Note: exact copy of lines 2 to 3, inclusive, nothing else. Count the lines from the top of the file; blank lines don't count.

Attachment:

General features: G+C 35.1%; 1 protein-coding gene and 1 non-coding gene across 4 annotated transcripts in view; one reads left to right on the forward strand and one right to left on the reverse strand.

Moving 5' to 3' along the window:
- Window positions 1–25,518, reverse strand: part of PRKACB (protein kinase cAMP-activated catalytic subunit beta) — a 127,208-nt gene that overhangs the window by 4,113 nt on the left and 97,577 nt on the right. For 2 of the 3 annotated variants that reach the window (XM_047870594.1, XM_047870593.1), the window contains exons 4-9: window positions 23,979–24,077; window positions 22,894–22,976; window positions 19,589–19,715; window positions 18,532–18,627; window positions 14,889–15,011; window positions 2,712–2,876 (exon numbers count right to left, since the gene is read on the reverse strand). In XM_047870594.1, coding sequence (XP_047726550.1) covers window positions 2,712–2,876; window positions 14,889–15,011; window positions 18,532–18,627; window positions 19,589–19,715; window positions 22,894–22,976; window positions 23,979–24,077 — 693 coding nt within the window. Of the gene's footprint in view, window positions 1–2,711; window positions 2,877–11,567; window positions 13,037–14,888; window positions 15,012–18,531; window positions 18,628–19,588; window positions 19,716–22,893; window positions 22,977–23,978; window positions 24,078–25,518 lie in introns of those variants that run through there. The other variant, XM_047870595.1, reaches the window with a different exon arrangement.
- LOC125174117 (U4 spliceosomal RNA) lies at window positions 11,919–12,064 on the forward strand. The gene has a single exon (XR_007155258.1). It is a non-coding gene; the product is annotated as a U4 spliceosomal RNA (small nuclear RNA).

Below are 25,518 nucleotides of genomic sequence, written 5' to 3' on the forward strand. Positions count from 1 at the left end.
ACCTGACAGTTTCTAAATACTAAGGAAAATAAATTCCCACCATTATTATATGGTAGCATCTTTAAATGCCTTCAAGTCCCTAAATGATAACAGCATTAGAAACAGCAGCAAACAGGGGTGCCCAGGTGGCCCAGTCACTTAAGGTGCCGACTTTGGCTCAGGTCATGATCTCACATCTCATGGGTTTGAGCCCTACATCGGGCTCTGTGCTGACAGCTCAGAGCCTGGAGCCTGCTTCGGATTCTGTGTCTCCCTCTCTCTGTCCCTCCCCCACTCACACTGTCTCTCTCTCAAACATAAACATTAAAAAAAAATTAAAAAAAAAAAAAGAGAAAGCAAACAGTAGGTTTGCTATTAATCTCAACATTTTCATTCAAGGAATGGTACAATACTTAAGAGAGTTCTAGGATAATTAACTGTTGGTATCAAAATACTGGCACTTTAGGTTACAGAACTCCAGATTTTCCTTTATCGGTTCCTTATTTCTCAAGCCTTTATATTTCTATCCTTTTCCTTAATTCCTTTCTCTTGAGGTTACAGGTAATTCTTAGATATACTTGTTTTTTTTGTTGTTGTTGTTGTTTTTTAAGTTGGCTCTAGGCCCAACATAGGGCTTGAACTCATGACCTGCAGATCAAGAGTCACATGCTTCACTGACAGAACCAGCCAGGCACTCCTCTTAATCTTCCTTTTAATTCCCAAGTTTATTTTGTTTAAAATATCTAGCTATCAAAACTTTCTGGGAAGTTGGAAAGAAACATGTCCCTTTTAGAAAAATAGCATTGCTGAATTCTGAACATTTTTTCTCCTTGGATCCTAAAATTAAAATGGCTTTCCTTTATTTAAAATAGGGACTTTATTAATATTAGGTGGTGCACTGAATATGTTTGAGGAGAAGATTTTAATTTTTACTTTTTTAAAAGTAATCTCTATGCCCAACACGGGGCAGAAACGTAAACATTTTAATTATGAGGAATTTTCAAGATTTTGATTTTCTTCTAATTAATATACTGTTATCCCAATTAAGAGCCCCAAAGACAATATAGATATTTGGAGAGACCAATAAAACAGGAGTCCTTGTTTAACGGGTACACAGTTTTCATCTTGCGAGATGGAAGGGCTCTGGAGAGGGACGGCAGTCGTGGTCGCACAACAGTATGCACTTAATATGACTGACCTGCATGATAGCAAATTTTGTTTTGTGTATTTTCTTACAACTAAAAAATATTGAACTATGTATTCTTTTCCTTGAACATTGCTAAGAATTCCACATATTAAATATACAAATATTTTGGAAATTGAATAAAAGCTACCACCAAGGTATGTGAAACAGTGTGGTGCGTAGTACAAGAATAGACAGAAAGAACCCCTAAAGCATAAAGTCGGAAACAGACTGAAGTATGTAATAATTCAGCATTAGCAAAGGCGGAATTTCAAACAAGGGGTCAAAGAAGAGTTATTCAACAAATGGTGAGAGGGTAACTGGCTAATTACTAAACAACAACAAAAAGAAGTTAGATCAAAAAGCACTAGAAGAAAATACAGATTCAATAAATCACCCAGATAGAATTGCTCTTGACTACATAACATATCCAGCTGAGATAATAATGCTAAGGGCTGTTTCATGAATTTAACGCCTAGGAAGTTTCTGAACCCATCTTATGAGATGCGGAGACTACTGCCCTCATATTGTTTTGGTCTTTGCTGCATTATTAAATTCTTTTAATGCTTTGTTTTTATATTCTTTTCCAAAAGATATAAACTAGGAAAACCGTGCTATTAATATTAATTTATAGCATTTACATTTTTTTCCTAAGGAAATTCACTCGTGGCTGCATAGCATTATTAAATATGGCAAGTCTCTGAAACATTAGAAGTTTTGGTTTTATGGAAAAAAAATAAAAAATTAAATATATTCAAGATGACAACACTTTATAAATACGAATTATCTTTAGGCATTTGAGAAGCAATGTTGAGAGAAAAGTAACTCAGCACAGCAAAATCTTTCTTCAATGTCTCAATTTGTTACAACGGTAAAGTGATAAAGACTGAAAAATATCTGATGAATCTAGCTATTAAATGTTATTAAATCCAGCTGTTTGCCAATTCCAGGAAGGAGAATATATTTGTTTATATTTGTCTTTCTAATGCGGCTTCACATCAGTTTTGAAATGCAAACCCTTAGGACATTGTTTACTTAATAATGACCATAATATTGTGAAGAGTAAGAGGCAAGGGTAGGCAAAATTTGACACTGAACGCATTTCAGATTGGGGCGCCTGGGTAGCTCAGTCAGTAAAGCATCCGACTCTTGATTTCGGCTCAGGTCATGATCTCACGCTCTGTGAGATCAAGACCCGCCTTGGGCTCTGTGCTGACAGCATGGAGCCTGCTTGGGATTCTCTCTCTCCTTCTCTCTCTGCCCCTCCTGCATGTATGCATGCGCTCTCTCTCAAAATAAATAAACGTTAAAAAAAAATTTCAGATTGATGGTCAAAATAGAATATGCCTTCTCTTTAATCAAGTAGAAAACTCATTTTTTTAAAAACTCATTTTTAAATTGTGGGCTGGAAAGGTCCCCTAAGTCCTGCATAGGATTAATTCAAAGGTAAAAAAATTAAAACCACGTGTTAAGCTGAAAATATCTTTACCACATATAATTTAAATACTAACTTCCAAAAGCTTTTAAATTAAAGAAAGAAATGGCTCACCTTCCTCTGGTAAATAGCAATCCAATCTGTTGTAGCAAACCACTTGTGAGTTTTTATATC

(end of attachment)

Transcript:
Moving 5' to 3' along the window:
- Window positions 1–25,518, reverse strand: part of PRKACB (protein kinase cAMP-activated catalytic subunit beta) — a 127,208-nt gene that overhangs the window by 4,113 nt on the left and 97,577 nt on the right. For 2 of the 3 annotated variants that reach the window (XM_047870594.1, XM_047870593.1), the window contains exons 4-9: window positions 23,979–24,077; window positions 22,894–22,976; window positions 19,589–19,715; window positions 18,532–18,627; window positions 14,889–15,011; window positions 2,712–2,876 (exon numbers count right to left, since the gene is read on the reverse strand). In XM_047870594.1, coding sequence (XP_047726550.1) covers window positions 2,712–2,876; window positions 14,889–15,011; window positions 18,532–18,627; window positions 19,589–19,715; window positions 22,894–22,976; window positions 23,979–24,077 — 693 coding nt within the window. Of the gene's footprint in view, window positions 1–2,711; window positions 2,877–11,567; window positions 13,037–14,888; window positions 15,012–18,531; window positions 18,628–19,588; window positions 19,716–22,893; window positions 22,977–23,978; window positions 24,078–25,518 lie in introns of those variants that run through there. The other variant, XM_047870595.1, reaches the window with a different exon arrangement.